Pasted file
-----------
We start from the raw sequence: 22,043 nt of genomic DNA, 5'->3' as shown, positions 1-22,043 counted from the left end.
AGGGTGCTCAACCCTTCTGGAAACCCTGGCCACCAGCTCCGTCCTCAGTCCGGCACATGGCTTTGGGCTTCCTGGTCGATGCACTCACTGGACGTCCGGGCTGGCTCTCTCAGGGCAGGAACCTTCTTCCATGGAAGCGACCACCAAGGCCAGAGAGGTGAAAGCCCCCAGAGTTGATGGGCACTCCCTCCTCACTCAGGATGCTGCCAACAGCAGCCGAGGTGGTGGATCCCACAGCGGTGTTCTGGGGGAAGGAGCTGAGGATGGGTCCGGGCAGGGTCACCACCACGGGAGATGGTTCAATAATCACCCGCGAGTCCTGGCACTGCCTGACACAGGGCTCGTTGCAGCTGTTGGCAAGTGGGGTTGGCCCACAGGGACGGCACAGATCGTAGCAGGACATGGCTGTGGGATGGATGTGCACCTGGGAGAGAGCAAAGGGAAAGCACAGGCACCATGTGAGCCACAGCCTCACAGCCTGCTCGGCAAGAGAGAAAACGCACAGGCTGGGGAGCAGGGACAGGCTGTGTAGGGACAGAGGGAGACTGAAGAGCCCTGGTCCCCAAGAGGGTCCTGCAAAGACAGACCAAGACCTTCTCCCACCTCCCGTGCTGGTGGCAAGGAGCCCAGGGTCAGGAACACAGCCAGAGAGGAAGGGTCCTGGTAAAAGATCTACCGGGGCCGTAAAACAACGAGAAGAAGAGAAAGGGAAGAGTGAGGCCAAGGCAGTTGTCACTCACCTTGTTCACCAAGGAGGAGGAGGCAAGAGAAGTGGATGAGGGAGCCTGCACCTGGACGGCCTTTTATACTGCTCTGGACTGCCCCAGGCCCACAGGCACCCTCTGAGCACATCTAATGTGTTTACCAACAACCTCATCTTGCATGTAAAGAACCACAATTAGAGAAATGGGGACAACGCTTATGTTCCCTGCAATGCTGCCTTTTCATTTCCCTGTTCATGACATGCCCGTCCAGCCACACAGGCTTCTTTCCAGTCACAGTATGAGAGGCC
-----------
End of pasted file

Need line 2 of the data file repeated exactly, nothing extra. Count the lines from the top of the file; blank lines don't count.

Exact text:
AGGGTGCTCAACCCTTCTGGAAACCCTGGCCACCAGCTCCGTCCTCAGTCCGGCACATGGCTTTGGGCTTCCTGGTCGATGCACTCACTGGACGTCCGGGCTGGCTCTCTCAGGGCAGGAACCTTCTTCCATGGAAGCGACCACCAAGGCCAGAGAGGTGAAAGCCCCCAGAGTTGATGGGCACTCCCTCCTCACTCAGGATGCTGCCAACAGCAGCCGAGGTGGTGGATCCCACAGCGGTGTTCTGGGGGAAGGAGCTGAGGATGGGTCCGGGCAGGGTCACCACCACGGGAGATGGTTCAATAATCACCCGCGAGTCCTGGCACTGCCTGACACAGGGCTCGTTGCAGCTGTTGGCAAGTGGGGTTGGCCCACAGGGACGGCACAGATCGTAGCAGGACATGGCTGTGGGATGGATGTGCACCTGGGAGAGAGCAAAGGGAAAGCACAGGCACCATGTGAGCCACAGCCTCACAGCCTGCTCGGCAAGAGAGAAAACGCACAGGCTGGGGAGCAGGGACAGGCTGTGTAGGGACAGAGGGAGACTGAAGAGCCCTGGTCCCCAAGAGGGTCCTGCAAAGACAGACCAAGACCTTCTCCCACCTCCCGTGCTGGTGGCAAGGAGCCCAGGGTCAGGAACACAGCCAGAGAGGAAGGGTCCTGGTAAAAGATCTACCGGGGCCGTAAAACAACGAGAAGAAGAGAAAGGGAAGAGTGAGGCCAAGGCAGTTGTCACTCACCTTGTTCACCAAGGAGGAGGAGGCAAGAGAAGTGGATGAGGGAGCCTGCACCTGGACGGCCTTTTATACTGCTCTGGACTGCCCCAGGCCCACAGGCACCCTCTGAGCACATCTAATGTGTTTACCAACAACCTCATCTTGCATGTAAAGAACCACAATTAGAGAAATGGGGACAACGCTTATGTTCCCTGCAATGCTGCCTTTTCATTTCCCTGTTCATGACATGCCCGTCCAGCCACACAGGCTTCTTTCCAGTCACAGTATGAGAGGCC